One other thing i have noticed with this machine is when u flick the amps up to the top notch i think its 125-330amps on AC ive noticed that when you start to get a weld puddle going its like the arc is blowing to hard and it makes a mess of the weld puddle. you cant get a nice bead. its fine on the middle setting where its only 125amps but anything more it seems to make a mess.
                I'm using pure Argon with a 2.4mm thoriated tungsten and a size 8 cup has anyone struck this problem before?

                Comment


                • #9
                  Need some info

                  HI All
                  I recently purchased a used dial arc HF-P it seem to be a great machine one of the best i ever used but when i called my dealer to find out about a mig for it he told me i needed one thing so me being me i called several other dealers to get their opinion and out of 4 i called i got 4 different answer's so i am asking all of you WHAT DO I NEED TO MAKE IT MIG ALSO ???? any help would be greatly apperciated

                  Hayden Eady
                  hayden@haydenstruckrepair.com
                  256-466-9521

                  Comment


                  • #10
                    Voltage sensing feeder

                    Any voltage sensing feeder(ie lincoln ln25) will make that a MIG, However since that machine is only CC, any wire u burn through it will burn very hot and have a lot of splatter. I have found CC power sources weld wire best when used with self shielding wire like lincoln nr212 or other similiar wires. Yes u can use solid gas shielded wire in CC current, but it does not weld very well out of postion. If you weld in postion with material thicker than 1/8 it would be ok. Also be sure the feeder has a contactor or the wire will be hot all the time.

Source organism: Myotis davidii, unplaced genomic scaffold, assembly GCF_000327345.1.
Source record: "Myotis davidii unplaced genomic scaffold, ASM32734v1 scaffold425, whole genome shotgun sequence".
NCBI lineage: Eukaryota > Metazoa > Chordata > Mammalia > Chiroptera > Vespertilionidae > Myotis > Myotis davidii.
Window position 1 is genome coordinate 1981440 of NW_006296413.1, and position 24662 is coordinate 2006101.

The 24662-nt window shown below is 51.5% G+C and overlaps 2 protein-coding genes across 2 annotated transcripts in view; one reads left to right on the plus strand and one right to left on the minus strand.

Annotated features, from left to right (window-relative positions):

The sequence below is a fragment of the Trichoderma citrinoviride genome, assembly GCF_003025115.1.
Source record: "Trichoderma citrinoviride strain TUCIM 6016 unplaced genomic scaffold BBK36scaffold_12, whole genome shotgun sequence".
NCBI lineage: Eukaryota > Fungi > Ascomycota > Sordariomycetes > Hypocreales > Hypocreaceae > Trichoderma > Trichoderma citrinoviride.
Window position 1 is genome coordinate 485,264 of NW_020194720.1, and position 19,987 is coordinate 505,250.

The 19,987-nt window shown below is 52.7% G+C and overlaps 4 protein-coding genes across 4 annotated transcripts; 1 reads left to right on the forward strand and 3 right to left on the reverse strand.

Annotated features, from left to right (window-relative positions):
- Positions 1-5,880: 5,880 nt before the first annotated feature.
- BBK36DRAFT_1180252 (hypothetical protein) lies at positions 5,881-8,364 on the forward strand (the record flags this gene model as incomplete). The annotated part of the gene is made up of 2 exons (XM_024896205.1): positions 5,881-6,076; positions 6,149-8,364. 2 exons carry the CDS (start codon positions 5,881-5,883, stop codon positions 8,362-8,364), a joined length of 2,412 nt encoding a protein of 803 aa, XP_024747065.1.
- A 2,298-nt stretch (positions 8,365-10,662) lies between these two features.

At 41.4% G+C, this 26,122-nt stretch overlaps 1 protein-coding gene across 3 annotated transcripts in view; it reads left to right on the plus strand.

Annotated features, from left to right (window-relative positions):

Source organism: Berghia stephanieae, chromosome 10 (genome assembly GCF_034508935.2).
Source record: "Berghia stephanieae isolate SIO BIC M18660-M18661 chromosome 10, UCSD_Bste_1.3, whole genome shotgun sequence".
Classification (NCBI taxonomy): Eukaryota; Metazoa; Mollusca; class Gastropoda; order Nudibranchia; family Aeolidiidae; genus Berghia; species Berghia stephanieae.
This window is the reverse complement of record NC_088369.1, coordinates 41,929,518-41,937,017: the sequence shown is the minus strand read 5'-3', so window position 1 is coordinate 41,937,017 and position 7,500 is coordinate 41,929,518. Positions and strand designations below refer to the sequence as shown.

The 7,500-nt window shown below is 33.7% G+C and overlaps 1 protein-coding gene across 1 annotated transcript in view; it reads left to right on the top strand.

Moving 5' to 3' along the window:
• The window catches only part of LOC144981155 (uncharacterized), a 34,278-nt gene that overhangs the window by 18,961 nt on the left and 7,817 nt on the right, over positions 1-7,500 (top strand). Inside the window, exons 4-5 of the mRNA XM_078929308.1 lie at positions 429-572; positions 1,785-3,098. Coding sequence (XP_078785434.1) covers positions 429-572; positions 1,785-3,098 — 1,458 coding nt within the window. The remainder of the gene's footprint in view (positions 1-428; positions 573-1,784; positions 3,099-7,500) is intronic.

Kevin

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                    • #11
                      Dialarc HF-p

                      While you can run a voltage sensing feeder on the HF-p, it is not the best machine for that for two reasons. It is single phase and the arc for wire is not the best (beats stick, though), and then there is the problem of someone leaving the HF on and smoking the feeder board. weldersales

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                      • #12
                        I have used my S-32s Miller feeder with my Dial-Arc 250HF a couple of times. I have never used solid wire with it but instead one of the Hobart Dual Shield wires. With the maching being CC only you will not be able to short circuit MIG weld so you will be limited to thicker material.
                        My advice would be that if you have a voltage sensing wire feeder go ahead and use it, but I wouldn't invest in a new wire feeder just for this machine.

                        Comment


                        • #13
                          Single phase???

                          Originally posted by weldersales View Post
                          While you can run a voltage sensing feeder on the HF-p, it is not the best machine for that for two reasons. It is single phase and the arc for wire is not the best (beats stick, though), and then there is the problem of someone leaving the HF on and smoking the feeder board. weldersales
                          So what if it is a single phase machine, that machine would have plenty of power to burn the wire. My maxtron runs on single phase, as does an XMT 304, does a shopmaster....miller 252..... The only probelm would be the wire would run very hot, and out of postion welding would be difficult...

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                          • #14
                            ok Thanks Kevin i found a cobra matic today that i can buy cheap and the guy has it on a machine identical to mine but i am wondering how out dated it is and if parts for it are even still avaible it is a nice liquid cool mig that has dual feed motors for steel and alum and it welds real good but i dont really know what to look for as far asproblem area's on those and parts availability

                            Comment